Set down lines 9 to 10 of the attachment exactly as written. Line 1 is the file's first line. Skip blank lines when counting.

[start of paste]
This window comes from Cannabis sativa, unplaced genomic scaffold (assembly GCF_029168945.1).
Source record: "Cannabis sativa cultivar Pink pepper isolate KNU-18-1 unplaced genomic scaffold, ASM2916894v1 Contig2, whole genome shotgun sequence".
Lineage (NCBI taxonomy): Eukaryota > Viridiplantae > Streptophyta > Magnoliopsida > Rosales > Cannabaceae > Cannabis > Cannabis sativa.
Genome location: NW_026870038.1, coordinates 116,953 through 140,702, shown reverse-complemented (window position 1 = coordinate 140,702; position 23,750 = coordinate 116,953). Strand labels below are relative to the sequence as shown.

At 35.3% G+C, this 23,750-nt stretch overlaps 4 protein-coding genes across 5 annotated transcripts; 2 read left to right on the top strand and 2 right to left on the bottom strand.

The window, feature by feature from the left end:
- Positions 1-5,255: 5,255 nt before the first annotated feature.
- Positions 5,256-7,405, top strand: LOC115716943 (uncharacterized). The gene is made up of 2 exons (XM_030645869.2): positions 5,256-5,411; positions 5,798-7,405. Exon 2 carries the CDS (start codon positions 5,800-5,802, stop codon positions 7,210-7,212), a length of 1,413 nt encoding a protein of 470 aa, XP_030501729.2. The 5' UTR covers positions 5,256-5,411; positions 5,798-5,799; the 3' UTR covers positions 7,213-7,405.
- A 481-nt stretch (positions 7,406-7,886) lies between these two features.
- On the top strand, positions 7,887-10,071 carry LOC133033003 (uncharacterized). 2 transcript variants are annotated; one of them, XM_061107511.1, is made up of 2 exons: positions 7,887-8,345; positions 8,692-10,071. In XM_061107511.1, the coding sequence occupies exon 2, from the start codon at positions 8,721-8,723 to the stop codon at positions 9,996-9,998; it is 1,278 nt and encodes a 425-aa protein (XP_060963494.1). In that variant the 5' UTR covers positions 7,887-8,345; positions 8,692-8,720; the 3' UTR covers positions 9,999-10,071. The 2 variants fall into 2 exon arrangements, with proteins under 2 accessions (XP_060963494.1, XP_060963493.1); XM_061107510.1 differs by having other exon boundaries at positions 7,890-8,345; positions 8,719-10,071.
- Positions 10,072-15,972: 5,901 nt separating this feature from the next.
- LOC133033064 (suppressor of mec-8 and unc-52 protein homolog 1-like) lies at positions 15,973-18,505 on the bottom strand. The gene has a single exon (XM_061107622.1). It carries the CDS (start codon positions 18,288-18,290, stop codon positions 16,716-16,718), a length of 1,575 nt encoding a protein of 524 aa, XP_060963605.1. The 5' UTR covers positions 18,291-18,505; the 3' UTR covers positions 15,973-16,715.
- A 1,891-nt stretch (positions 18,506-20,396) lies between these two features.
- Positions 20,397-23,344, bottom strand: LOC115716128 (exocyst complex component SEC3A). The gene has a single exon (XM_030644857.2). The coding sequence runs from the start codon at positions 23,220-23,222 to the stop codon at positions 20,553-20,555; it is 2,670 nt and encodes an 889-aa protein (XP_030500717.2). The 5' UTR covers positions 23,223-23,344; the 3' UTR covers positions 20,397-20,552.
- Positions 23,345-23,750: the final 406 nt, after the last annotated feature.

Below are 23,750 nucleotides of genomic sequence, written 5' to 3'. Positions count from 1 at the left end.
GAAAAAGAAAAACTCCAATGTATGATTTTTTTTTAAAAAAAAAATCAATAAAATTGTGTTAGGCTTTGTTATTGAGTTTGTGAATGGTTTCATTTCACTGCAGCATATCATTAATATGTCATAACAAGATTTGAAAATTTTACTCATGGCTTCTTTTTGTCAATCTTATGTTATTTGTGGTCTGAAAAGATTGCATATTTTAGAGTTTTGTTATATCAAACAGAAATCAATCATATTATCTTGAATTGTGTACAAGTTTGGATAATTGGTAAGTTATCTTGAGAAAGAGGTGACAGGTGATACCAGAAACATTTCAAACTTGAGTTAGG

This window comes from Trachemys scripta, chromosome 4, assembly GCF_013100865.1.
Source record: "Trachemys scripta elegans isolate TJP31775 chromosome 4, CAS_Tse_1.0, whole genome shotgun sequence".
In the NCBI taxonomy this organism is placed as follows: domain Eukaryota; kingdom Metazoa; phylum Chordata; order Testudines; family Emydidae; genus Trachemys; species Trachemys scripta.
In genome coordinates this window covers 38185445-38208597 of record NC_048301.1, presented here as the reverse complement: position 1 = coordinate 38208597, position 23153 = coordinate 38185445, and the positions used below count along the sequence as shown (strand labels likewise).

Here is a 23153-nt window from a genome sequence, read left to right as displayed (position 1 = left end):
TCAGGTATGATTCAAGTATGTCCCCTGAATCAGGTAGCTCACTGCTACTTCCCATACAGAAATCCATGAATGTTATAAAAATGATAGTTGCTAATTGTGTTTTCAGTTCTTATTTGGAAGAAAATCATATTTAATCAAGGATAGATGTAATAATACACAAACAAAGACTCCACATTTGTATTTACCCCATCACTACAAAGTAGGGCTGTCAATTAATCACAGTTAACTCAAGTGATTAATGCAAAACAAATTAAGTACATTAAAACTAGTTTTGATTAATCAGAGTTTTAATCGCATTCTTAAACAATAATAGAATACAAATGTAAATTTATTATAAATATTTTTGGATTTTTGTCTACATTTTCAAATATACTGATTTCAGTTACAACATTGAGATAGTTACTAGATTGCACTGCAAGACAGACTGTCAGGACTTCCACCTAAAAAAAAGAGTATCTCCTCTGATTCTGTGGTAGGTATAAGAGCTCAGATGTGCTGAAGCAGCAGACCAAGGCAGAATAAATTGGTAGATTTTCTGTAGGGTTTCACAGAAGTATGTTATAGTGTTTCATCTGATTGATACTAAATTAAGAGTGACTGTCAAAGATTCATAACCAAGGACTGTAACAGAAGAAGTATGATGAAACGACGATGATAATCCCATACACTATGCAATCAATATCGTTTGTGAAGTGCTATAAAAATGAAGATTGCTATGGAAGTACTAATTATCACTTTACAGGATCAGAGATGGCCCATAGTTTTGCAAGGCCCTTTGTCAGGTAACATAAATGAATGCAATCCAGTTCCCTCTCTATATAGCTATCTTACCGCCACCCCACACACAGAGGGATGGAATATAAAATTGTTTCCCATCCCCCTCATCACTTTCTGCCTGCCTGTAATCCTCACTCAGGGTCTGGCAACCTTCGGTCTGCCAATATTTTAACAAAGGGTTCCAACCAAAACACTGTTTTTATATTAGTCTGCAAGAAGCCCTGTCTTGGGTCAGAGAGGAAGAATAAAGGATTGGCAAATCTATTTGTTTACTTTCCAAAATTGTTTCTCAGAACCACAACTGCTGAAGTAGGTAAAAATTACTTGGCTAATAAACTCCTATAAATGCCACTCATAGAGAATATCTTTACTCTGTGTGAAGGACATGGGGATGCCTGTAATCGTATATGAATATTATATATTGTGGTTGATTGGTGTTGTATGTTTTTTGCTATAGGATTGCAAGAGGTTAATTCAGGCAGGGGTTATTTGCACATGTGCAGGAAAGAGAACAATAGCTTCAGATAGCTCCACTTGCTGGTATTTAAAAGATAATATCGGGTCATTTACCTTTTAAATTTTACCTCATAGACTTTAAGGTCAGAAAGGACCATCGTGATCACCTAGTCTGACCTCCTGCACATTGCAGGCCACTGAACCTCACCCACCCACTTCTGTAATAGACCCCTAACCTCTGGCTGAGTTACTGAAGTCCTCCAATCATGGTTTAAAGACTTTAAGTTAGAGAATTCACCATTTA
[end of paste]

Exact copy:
- A 481-nt stretch (positions 7,406-7,886) lies between these two features.
- On the top strand, positions 7,887-10,071 carry LOC133033003 (uncharacterized). 2 transcript variants are annotated; one of them, XM_061107511.1, is made up of 2 exons: positions 7,887-8,345; positions 8,692-10,071. In XM_061107511.1, the coding sequence occupies exon 2, from the start codon at positions 8,721-8,723 to the stop codon at positions 9,996-9,998; it is 1,278 nt and encodes a 425-aa protein (XP_060963494.1). In that variant the 5' UTR covers positions 7,887-8,345; positions 8,692-8,720; the 3' UTR covers positions 9,999-10,071. The 2 variants fall into 2 exon arrangements, with proteins under 2 accessions (XP_060963494.1, XP_060963493.1); XM_061107510.1 differs by having other exon boundaries at positions 7,890-8,345; positions 8,719-10,071.